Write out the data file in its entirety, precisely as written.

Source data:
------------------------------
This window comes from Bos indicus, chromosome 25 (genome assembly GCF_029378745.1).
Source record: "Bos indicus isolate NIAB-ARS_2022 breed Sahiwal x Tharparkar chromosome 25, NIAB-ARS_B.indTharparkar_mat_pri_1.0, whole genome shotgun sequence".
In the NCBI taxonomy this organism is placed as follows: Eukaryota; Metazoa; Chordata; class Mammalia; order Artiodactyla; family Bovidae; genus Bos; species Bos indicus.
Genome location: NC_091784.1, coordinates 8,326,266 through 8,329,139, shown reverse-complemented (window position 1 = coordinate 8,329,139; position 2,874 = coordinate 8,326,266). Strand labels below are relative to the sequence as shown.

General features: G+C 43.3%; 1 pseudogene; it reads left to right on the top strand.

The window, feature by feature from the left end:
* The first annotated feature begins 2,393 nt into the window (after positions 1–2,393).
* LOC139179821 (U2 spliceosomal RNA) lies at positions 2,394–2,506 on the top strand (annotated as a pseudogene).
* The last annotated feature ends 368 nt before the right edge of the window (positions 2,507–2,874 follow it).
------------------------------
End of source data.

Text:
This window comes from Bos indicus, chromosome 25 (genome assembly GCF_029378745.1).
Source record: "Bos indicus isolate NIAB-ARS_2022 breed Sahiwal x Tharparkar chromosome 25, NIAB-ARS_B.indTharparkar_mat_pri_1.0, whole genome shotgun sequence".
In the NCBI taxonomy this organism is placed as follows: Eukaryota; Metazoa; Chordata; class Mammalia; order Artiodactyla; family Bovidae; genus Bos; species Bos indicus.
Genome location: NC_091784.1, coordinates 8,326,266 through 8,329,139, shown reverse-complemented (window position 1 = coordinate 8,329,139; position 2,874 = coordinate 8,326,266). Strand labels below are relative to the sequence as shown.

General features: G+C 43.3%; 1 pseudogene; it reads left to right on the top strand.

The window, feature by feature from the left end:
* The first annotated feature begins 2,393 nt into the window (after positions 1–2,393).
* LOC139179821 (U2 spliceosomal RNA) lies at positions 2,394–2,506 on the top strand (annotated as a pseudogene).
* The last annotated feature ends 368 nt before the right edge of the window (positions 2,507–2,874 follow it).